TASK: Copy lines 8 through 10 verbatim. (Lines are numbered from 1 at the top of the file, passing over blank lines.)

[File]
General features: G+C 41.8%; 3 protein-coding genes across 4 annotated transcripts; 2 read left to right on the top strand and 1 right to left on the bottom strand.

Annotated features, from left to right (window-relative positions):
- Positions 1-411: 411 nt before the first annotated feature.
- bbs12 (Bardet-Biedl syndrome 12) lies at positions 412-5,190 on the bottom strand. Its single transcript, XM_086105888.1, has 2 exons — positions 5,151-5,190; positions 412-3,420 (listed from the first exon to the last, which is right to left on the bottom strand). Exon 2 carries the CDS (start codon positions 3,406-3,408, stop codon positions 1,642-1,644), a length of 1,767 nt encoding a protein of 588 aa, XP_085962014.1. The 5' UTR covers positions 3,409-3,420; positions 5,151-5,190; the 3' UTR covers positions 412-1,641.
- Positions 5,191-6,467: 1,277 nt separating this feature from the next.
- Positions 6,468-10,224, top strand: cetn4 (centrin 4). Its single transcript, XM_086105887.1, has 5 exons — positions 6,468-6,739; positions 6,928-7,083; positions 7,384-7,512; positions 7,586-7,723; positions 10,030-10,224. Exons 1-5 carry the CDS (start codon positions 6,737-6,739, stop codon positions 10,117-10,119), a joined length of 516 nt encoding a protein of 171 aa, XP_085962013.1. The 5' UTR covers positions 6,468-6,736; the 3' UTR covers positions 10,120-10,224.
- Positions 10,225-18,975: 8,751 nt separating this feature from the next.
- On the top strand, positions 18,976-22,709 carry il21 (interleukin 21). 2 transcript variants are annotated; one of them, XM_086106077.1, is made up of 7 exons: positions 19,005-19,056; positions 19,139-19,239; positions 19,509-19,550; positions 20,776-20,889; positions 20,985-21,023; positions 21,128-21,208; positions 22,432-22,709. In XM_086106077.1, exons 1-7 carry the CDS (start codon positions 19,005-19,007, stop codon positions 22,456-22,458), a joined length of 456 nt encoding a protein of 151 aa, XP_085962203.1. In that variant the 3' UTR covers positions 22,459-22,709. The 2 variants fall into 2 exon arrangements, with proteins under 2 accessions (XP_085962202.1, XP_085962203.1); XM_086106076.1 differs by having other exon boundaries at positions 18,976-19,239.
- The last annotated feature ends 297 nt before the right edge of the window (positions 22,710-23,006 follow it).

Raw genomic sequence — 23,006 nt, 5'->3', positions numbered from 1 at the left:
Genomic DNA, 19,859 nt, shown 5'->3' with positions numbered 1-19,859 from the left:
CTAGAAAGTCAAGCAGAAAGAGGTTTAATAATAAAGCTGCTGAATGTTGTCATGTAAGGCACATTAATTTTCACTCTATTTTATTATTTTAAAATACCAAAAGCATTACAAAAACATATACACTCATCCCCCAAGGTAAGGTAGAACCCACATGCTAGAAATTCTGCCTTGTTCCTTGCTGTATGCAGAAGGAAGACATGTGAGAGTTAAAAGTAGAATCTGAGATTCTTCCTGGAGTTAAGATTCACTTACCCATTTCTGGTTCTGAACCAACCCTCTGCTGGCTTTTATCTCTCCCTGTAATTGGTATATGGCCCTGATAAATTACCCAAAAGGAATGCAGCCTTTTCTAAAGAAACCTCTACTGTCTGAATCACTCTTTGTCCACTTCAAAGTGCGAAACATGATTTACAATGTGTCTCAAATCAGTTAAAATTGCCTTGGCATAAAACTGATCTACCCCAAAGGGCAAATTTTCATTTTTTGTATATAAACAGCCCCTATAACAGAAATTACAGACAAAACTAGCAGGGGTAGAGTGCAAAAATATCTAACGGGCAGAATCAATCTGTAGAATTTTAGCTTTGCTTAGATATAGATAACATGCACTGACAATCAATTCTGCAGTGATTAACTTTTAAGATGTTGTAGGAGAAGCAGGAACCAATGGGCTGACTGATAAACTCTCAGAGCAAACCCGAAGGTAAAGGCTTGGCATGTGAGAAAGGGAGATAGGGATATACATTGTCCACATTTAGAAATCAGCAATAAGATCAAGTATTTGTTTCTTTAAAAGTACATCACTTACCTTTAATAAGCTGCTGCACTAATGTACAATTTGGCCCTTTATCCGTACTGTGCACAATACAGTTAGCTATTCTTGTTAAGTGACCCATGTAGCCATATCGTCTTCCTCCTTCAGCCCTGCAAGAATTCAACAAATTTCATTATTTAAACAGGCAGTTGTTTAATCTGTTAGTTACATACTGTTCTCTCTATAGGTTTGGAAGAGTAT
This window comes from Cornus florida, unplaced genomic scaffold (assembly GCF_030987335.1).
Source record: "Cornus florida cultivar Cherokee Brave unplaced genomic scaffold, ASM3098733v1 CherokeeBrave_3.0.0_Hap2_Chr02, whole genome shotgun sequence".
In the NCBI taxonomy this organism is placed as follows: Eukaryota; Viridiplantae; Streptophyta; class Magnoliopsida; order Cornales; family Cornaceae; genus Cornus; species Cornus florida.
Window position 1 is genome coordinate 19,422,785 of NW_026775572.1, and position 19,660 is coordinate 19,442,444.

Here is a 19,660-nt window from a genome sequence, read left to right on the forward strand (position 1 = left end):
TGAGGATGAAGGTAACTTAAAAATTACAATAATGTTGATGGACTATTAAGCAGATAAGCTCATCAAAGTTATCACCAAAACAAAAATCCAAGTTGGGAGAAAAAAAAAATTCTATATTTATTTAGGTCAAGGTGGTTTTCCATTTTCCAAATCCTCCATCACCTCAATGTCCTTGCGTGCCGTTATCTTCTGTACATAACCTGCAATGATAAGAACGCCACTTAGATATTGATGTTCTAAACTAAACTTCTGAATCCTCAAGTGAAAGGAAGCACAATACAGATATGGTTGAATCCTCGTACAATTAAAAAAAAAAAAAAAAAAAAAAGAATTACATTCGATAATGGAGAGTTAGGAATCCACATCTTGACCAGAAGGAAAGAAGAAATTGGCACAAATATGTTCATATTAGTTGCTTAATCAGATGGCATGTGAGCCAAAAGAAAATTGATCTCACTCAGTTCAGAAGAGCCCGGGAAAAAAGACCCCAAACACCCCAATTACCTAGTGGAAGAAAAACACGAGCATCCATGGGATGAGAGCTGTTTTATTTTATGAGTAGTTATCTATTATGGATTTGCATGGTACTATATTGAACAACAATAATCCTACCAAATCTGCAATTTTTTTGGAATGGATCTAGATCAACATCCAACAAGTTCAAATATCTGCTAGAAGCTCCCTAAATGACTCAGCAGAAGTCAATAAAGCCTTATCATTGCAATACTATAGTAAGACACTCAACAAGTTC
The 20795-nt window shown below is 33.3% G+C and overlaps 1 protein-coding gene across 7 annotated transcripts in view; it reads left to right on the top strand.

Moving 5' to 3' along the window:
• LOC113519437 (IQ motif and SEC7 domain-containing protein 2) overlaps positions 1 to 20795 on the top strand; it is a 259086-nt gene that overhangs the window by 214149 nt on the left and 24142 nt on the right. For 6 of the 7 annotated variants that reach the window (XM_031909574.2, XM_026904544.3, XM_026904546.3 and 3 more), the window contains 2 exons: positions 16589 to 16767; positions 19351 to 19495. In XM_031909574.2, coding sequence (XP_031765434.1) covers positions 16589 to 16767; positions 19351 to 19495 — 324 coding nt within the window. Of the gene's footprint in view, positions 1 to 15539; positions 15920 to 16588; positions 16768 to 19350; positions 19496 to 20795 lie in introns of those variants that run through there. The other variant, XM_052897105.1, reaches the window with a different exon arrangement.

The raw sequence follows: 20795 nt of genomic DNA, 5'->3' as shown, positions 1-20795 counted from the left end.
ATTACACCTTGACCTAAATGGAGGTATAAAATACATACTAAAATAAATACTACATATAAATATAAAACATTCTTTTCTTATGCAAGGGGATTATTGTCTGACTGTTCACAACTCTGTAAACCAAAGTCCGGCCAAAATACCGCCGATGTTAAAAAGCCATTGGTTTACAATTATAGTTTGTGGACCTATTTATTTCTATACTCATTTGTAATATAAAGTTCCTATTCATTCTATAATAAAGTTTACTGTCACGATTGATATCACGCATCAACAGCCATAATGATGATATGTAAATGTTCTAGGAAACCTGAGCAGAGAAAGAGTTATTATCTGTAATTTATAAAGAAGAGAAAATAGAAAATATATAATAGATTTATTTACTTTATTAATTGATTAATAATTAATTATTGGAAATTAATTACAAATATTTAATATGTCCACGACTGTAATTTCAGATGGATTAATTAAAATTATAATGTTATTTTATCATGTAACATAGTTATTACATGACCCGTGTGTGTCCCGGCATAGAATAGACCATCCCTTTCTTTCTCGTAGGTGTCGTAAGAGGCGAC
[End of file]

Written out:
- On the top strand, positions 18,976-22,709 carry il21 (interleukin 21). 2 transcript variants are annotated; one of them, XM_086106077.1, is made up of 7 exons: positions 19,005-19,056; positions 19,139-19,239; positions 19,509-19,550; positions 20,776-20,889; positions 20,985-21,023; positions 21,128-21,208; positions 22,432-22,709. In XM_086106077.1, exons 1-7 carry the CDS (start codon positions 19,005-19,007, stop codon positions 22,456-22,458), a joined length of 456 nt encoding a protein of 151 aa, XP_085962203.1. In that variant the 3' UTR covers positions 22,459-22,709. The 2 variants fall into 2 exon arrangements, with proteins under 2 accessions (XP_085962202.1, XP_085962203.1); XM_086106076.1 differs by having other exon boundaries at positions 18,976-19,239.
- The last annotated feature ends 297 nt before the right edge of the window (positions 22,710-23,006 follow it).

Raw genomic sequence — 23,006 nt, 5'->3', positions numbered from 1 at the left: